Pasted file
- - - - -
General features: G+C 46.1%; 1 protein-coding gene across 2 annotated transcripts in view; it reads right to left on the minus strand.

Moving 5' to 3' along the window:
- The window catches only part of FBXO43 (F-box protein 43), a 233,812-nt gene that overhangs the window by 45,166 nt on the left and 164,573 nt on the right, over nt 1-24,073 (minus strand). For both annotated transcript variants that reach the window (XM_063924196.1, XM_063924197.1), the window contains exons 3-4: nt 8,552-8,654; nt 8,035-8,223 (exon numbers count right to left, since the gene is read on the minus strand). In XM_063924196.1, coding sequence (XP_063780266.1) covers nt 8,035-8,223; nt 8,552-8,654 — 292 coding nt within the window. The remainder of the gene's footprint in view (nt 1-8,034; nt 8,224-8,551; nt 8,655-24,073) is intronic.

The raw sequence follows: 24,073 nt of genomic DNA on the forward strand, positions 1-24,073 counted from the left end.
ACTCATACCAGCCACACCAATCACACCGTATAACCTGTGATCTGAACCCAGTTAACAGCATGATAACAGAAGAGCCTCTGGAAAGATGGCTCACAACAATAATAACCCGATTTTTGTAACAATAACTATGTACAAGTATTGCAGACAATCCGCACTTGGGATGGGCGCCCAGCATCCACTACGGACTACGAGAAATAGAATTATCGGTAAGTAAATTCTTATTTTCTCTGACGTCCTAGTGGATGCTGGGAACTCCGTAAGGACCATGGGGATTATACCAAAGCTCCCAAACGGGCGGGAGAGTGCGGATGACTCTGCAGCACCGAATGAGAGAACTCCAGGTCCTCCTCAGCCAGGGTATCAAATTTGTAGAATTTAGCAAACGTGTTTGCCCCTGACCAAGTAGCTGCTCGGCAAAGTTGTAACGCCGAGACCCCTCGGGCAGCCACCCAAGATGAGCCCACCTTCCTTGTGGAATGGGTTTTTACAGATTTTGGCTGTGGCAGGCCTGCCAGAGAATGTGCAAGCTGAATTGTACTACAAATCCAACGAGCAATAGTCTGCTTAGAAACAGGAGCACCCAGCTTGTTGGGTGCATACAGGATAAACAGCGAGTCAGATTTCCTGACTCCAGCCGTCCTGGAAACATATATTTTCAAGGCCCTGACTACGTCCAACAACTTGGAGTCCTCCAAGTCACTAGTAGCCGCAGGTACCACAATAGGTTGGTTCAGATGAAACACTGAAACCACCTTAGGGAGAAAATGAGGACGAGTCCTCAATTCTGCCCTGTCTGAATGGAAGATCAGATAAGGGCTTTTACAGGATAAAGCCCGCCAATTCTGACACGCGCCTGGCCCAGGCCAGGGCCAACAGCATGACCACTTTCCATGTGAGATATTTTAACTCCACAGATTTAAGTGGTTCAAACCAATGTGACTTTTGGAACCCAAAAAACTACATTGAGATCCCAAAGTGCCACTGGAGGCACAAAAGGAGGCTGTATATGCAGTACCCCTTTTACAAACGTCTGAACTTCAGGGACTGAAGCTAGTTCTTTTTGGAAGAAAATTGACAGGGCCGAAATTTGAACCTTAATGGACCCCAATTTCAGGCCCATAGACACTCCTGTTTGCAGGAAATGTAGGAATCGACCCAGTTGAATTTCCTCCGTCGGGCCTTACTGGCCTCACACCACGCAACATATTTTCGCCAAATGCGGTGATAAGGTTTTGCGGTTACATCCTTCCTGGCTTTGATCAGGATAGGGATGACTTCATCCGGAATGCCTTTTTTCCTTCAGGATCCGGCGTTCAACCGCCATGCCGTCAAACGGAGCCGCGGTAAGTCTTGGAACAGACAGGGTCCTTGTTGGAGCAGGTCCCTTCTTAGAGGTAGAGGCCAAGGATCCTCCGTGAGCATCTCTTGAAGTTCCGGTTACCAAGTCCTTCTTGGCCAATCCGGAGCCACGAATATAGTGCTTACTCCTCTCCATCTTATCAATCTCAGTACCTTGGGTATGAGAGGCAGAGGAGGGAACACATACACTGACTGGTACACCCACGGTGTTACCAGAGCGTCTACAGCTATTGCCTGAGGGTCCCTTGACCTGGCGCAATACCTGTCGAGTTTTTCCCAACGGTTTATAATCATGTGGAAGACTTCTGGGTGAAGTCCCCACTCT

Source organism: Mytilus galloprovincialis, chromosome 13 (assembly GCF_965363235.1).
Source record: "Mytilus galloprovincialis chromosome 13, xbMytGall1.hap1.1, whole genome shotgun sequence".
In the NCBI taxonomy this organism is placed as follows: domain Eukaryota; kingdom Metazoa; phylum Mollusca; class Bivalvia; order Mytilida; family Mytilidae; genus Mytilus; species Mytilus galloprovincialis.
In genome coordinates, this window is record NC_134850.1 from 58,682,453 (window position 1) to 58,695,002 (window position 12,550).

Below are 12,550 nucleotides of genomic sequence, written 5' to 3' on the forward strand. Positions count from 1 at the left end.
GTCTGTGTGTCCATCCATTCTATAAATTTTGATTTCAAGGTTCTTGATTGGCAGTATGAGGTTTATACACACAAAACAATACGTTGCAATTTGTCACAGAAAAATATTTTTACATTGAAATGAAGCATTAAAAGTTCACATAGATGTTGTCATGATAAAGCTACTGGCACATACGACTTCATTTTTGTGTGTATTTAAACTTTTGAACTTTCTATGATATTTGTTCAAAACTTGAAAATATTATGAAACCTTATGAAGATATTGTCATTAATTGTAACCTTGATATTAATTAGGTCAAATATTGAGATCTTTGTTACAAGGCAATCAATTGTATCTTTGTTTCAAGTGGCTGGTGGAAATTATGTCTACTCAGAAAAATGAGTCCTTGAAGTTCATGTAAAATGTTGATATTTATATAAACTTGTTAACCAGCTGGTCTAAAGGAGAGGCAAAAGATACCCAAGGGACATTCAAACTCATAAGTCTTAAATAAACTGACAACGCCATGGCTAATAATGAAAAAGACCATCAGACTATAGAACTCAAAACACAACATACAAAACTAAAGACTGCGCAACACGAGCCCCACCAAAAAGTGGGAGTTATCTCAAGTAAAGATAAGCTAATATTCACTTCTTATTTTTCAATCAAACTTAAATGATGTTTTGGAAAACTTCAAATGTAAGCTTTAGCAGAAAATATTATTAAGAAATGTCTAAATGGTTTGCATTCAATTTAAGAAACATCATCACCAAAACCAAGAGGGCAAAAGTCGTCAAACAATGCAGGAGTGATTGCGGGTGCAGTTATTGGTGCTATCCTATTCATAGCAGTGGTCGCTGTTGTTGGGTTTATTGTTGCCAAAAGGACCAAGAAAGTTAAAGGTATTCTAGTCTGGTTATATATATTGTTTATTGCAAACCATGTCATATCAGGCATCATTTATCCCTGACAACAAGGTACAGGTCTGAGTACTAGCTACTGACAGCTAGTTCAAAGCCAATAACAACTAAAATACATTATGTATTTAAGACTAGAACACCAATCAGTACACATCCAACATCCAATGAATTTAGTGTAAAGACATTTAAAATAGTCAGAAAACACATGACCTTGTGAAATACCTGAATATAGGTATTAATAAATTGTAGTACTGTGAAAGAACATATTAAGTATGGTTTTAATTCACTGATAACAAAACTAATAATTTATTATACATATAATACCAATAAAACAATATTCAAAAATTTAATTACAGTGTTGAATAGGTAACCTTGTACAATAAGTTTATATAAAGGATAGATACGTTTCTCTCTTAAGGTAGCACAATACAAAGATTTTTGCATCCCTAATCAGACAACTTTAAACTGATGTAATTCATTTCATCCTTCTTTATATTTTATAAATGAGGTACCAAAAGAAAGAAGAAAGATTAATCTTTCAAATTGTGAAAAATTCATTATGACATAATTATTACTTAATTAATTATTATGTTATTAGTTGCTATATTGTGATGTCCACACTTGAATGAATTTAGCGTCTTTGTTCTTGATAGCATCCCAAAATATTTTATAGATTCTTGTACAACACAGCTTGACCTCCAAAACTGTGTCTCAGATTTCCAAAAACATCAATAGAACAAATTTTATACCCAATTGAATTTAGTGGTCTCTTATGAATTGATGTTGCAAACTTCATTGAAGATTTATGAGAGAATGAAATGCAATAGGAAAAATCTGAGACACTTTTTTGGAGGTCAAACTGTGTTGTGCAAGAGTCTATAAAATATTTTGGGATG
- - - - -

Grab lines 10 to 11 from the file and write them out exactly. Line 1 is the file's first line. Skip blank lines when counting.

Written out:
Below are 12,550 nucleotides of genomic sequence, written 5' to 3' on the forward strand. Positions count from 1 at the left end.
GTCTGTGTGTCCATCCATTCTATAAATTTTGATTTCAAGGTTCTTGATTGGCAGTATGAGGTTTATACACACAAAACAATACGTTGCAATTTGTCACAGAAAAATATTTTTACATTGAAATGAAGCATTAAAAGTTCACATAGATGTTGTCATGATAAAGCTACTGGCACATACGACTTCATTTTTGTGTGTATTTAAACTTTTGAACTTTCTATGATATTTGTTCAAAACTTGAAAATATTATGAAACCTTATGAAGATATTGTCATTAATTGTAACCTTGATATTAATTAGGTCAAATATTGAGATCTTTGTTACAAGGCAATCAATTGTATCTTTGTTTCAAGTGGCTGGTGGAAATTATGTCTACTCAGAAAAATGAGTCCTTGAAGTTCATGTAAAATGTTGATATTTATATAAACTTGTTAACCAGCTGGTCTAAAGGAGAGGCAAAAGATACCCAAGGGACATTCAAACTCATAAGTCTTAAATAAACTGACAACGCCATGGCTAATAATGAAAAAGACCATCAGACTATAGAACTCAAAACACAACATACAAAACTAAAGACTGCGCAACACGAGCCCCACCAAAAAGTGGGAGTTATCTCAAGTAAAGATAAGCTAATATTCACTTCTTATTTTTCAATCAAACTTAAATGATGTTTTGGAAAACTTCAAATGTAAGCTTTAGCAGAAAATATTATTAAGAAATGTCTAAATGGTTTGCATTCAATTTAAGAAACATCATCACCAAAACCAAGAGGGCAAAAGTCGTCAAACAATGCAGGAGTGATTGCGGGTGCAGTTATTGGTGCTATCCTATTCATAGCAGTGGTCGCTGTTGTTGGGTTTATTGTTGCCAAAAGGACCAAGAAAGTTAAAGGTATTCTAGTCTGGTTATATATATTGTTTATTGCAAACCATGTCATATCAGGCATCATTTATCCCTGACAACAAGGTACAGGTCTGAGTACTAGCTACTGACAGCTAGTTCAAAGCCAATAACAACTAAAATACATTATGTATTTAAGACTAGAACACCAATCAGTACACATCCAACATCCAATGAATTTAGTGTAAAGACATTTAAAATAGTCAGAAAACACATGACCTTGTGAAATACCTGAATATAGGTATTAATAAATTGTAGTACTGTGAAAGAACATATTAAGTATGGTTTTAATTCACTGATAACAAAACTAATAATTTATTATACATATAATACCAATAAAACAATATTCAAAAATTTAATTACAGTGTTGAATAGGTAACCTTGTACAATAAGTTTATATAAAGGATAGATACGTTTCTCTCTTAAGGTAGCACAATACAAAGATTTTTGCATCCCTAATCAGACAACTTTAAACTGATGTAATTCATTTCATCCTTCTTTATATTTTATAAATGAGGTACCAAAAGAAAGAAGAAAGATTAATCTTTCAAATTGTGAAAAATTCATTATGACATAATTATTACTTAATTAATTATTATGTTATTAGTTGCTATATTGTGATGTCCACACTTGAATGAATTTAGCGTCTTTGTTCTTGATAGCATCCCAAAATATTTTATAGATTCTTGTACAACACAGCTTGACCTCCAAAACTGTGTCTCAGATTTCCAAAAACATCAATAGAACAAATTTTATACCCAATTGAATTTAGTGGTCTCTTATGAATTGATGTTGCAAACTTCATTGAAGATTTATGAGAGAATGAAATGCAATAGGAAAAATCTGAGACACTTTTTTGGAGGTCAAACTGTGTTGTGCAAGAGTCTATAAAATATTTTGGGATG